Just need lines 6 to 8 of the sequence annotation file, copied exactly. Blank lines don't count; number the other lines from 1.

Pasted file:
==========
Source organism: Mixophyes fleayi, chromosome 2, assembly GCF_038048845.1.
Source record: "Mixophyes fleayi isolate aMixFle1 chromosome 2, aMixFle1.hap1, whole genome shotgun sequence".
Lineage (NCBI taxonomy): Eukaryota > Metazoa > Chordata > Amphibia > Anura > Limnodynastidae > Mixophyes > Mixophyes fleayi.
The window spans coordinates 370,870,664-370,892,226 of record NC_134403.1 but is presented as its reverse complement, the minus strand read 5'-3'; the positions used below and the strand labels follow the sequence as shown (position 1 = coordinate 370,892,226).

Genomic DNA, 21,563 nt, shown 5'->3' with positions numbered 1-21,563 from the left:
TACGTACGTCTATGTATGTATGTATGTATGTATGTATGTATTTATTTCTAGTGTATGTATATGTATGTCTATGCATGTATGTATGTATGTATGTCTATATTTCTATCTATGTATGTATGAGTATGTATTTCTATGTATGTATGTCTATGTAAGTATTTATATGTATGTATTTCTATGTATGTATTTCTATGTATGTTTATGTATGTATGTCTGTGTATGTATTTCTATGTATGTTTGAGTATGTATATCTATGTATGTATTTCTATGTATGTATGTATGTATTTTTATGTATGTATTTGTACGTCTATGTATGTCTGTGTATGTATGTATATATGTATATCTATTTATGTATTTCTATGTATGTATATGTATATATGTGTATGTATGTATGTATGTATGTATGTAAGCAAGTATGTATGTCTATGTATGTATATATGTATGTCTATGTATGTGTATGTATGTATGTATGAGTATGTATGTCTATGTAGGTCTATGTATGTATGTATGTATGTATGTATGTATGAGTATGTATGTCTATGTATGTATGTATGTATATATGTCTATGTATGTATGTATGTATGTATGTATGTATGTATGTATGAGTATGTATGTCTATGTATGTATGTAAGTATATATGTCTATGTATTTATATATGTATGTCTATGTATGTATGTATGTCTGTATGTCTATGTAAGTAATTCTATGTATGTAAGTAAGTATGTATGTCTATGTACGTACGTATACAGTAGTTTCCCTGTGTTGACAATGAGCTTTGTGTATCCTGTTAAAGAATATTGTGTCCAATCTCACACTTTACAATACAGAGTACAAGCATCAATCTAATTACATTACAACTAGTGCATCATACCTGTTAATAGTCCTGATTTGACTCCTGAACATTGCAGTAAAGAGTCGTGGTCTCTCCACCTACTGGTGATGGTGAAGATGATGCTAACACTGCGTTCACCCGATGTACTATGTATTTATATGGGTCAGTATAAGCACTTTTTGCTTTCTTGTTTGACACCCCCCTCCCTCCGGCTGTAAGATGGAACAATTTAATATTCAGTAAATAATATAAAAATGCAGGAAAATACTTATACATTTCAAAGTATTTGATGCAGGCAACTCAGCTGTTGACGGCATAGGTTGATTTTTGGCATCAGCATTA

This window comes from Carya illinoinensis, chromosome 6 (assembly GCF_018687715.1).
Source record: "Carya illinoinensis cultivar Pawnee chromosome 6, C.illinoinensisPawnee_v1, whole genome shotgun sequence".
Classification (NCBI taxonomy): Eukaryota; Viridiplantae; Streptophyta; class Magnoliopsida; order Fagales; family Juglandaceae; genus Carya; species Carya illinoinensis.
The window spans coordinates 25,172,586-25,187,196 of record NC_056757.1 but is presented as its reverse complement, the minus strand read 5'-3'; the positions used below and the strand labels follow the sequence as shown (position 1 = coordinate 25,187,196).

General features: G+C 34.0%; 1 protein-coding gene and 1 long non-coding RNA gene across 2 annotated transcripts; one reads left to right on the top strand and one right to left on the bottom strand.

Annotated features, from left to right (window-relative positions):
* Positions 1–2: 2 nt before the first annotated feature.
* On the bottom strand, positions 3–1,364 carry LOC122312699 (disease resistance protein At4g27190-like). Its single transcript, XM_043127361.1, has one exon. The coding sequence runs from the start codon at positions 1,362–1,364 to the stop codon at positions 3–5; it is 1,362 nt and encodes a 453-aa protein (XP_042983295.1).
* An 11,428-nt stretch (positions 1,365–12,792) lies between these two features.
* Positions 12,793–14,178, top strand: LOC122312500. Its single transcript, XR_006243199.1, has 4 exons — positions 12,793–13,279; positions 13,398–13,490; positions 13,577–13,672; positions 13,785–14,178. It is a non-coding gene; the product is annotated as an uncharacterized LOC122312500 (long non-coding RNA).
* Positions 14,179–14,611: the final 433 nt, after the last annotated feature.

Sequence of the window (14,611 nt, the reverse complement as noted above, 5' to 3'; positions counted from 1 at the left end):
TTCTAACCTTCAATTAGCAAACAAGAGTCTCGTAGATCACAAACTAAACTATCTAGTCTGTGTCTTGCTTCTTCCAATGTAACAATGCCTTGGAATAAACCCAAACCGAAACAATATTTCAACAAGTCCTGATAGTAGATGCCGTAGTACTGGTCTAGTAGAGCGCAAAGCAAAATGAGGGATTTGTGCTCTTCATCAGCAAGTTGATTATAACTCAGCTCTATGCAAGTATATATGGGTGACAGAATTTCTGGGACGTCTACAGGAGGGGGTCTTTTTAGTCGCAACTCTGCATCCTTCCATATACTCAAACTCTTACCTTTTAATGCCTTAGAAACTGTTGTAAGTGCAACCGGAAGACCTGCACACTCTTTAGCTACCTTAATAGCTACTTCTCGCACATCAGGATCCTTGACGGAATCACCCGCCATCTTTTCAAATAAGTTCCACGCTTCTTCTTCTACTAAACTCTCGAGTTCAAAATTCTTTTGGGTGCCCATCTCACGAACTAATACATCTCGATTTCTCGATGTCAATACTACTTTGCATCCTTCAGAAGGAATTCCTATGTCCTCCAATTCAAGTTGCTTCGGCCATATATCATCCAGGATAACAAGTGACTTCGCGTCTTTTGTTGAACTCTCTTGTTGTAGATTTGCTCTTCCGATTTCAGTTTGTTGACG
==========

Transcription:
TACGTACGTCTATGTATGTATGTATGTATGTATGTATGTATTTATTTCTAGTGTATGTATATGTATGTCTATGCATGTATGTATGTATGTATGTCTATATTTCTATCTATGTATGTATGAGTATGTATTTCTATGTATGTATGTCTATGTAAGTATTTATATGTATGTATTTCTATGTATGTATTTCTATGTATGTTTATGTATGTATGTCTGTGTATGTATTTCTATGTATGTTTGAGTATGTATATCTATGTATGTATTTCTATGTATGTATGTATGTATTTTTATGTATGTATTTGTACGTCTATGTATGTCTGTGTATGTATGTATATATGTATATCTATTTATGTATTTCTATGTATGTATATGTATATATGTGTATGTATGTATGTATGTATGTATGTAAGCAAGTATGTATGTCTATGTATGTATATATGTATGTCTATGTATGTGTATGTATGTATGTATGAGTATGTATGTCTATGTAGGTCTATGTATGTATGTATGTATGTATGTATGTATGAGTATGTATGTCTATGTATGTATGTATGTATATATGTCTATGTATGTATGTATGTATGTATGTATGTATGTATGTATGAGTATGTATGTCTATGTATGTATGTAAGTATATATGTCTATGTATTTATATATGTATGTCTATGTATGTATGTATGTCTGTATGTCTATGTAAGTAATTCTATGTATGTAAGTAAGTATGTATGTCTATGTACGTACGTATACAGTAGTTTCCCTGTGTTGACAATGAGCTTTGTGTATCCTGTTAAAGAATATTGTGTCCAATCTCACACTTTACAATACAGAGTACAAGCATCAATCTAATTACATTACAACTAGTGCATCATACCTGTTAATAGTCCTGATTTGACTCCTGAACATTGCAGTAAAGAGTCGTGGTCTCTCCACCTACTGGTGATGGTGAAGATGATGCTAACACTGCGTTCACCCGATGTACTATGTATTTATATGGGTCAGTATAAGCACTTTTTGCTTTCTTGTTTGACACCCCCCTCCCTCCGGCTGTAAGATGGAACAATTTAATATTCAGTAAATAATATAAAAATGCAGGAAAATACTTATACATTTCAAAGTATTTGATGCAGGCAACTCAGCTGTTGACGGCATAGGTTGATTTTTGGCATCAGCATTA

This window comes from Carya illinoinensis, chromosome 6 (assembly GCF_018687715.1).
Source record: "Carya illinoinensis cultivar Pawnee chromosome 6, C.illinoinensisPawnee_v1, whole genome shotgun sequence".